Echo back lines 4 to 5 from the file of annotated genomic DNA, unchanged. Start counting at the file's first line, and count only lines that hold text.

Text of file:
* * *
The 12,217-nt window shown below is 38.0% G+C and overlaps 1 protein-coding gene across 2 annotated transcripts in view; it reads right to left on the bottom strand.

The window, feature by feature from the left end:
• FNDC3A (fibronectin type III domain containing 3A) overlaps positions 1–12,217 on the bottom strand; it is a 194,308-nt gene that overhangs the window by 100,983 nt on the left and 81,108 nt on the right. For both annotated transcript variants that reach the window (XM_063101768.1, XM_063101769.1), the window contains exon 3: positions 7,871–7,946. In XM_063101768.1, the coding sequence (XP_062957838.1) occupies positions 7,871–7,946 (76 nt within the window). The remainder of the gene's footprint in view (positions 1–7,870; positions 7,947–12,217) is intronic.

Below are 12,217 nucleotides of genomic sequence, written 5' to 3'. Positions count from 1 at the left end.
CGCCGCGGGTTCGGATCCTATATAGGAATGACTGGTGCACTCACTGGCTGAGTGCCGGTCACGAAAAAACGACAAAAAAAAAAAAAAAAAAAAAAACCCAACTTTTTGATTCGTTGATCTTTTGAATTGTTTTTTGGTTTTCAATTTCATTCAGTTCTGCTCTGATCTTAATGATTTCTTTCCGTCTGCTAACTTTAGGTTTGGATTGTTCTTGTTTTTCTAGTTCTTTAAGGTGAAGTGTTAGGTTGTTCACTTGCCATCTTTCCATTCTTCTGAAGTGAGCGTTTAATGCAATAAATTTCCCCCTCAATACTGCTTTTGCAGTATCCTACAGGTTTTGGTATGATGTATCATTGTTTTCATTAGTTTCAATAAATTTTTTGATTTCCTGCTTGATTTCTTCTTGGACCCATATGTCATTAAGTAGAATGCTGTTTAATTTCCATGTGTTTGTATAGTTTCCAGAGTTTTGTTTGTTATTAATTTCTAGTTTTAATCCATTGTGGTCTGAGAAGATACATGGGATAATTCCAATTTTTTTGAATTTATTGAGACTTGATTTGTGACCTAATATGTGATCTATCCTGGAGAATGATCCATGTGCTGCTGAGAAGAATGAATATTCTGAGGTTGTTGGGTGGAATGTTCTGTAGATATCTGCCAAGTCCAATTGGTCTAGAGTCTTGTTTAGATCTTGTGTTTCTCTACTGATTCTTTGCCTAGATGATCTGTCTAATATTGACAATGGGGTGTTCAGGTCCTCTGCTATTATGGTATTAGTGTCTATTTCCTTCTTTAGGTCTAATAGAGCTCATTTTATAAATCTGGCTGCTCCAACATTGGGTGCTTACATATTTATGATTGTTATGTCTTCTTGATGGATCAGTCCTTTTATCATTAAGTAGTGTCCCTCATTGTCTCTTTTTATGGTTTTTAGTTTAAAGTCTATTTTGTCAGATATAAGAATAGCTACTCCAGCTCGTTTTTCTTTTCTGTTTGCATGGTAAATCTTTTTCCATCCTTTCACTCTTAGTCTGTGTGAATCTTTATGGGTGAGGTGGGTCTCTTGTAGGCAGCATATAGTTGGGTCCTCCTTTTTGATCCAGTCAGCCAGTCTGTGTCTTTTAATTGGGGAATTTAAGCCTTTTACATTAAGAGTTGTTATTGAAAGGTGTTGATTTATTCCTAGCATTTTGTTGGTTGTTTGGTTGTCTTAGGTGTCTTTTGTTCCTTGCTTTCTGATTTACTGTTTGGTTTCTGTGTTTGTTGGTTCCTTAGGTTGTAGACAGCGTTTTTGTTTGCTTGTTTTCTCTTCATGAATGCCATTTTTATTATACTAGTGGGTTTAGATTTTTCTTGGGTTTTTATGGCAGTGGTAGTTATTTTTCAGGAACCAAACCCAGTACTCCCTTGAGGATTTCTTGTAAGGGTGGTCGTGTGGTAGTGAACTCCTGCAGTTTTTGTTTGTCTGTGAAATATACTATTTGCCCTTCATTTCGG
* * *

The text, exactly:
Below are 12,217 nucleotides of genomic sequence, written 5' to 3'. Positions count from 1 at the left end.
CGCCGCGGGTTCGGATCCTATATAGGAATGACTGGTGCACTCACTGGCTGAGTGCCGGTCACGAAAAAACGACAAAAAAAAAAAAAAAAAAAAAAACCCAACTTTTTGATTCGTTGATCTTTTGAATTGTTTTTTGGTTTTCAATTTCATTCAGTTCTGCTCTGATCTTAATGATTTCTTTCCGTCTGCTAACTTTAGGTTTGGATTGTTCTTGTTTTTCTAGTTCTTTAAGGTGAAGTGTTAGGTTGTTCACTTGCCATCTTTCCATTCTTCTGAAGTGAGCGTTTAATGCAATAAATTTCCCCCTCAATACTGCTTTTGCAGTATCCTACAGGTTTTGGTATGATGTATCATTGTTTTCATTAGTTTCAATAAATTTTTTGATTTCCTGCTTGATTTCTTCTTGGACCCATATGTCATTAAGTAGAATGCTGTTTAATTTCCATGTGTTTGTATAGTTTCCAGAGTTTTGTTTGTTATTAATTTCTAGTTTTAATCCATTGTGGTCTGAGAAGATACATGGGATAATTCCAATTTTTTTGAATTTATTGAGACTTGATTTGTGACCTAATATGTGATCTATCCTGGAGAATGATCCATGTGCTGCTGAGAAGAATGAATATTCTGAGGTTGTTGGGTGGAATGTTCTGTAGATATCTGCCAAGTCCAATTGGTCTAGAGTCTTGTTTAGATCTTGTGTTTCTCTACTGATTCTTTGCCTAGATGATCTGTCTAATATTGACAATGGGGTGTTCAGGTCCTCTGCTATTATGGTATTAGTGTCTATTTCCTTCTTTAGGTCTAATAGAGCTCATTTTATAAATCTGGCTGCTCCAACATTGGGTGCTTACATATTTATGATTGTTATGTCTTCTTGATGGATCAGTCCTTTTATCATTAAGTAGTGTCCCTCATTGTCTCTTTTTATGGTTTTTAGTTTAAAGTCTATTTTGTCAGATATAAGAATAGCTACTCCAGCTCGTTTTTCTTTTCTGTTTGCATGGTAAATCTTTTTCCATCCTTTCACTCTTAGTCTGTGTGAATCTTTATGGGTGAGGTGGGTCTCTTGTAGGCAGCATATAGTTGGGTCCTCCTTTTTGATCCAGTCAGCCAGTCTGTGTCTTTTAATTGGGGAATTTAAGCCTTTTACATTAAGAGTTGTTATTGAAAGGTGTTGATTTATTCCTAGCATTTTGTTGGTTGTTTGGTTGTCTTAGGTGTCTTTTGTTCCTTGCTTTCTGATTTACTGTTTGGTTTCTGTGTTTGTTGGTTCCTTAGGTTGTAGACAGCGTTTTTGTTTGCTTGTTTTCTCTTCATGAATGCCATTTTTATTATACTAGTGGGTTTAGATTTTTCTTGGGTTTTTATGGCAGTGGTAGTTATTTTTCAGGAACCAAACCCAGTACTCCCTTGAGGATTTCTTGTAAGGGTGGTCGTGTGGTAGTGAACTCCTGCAGTTTTTGTTTGTCTGTGAAATATACTATTTGCCCTTCATTTCGG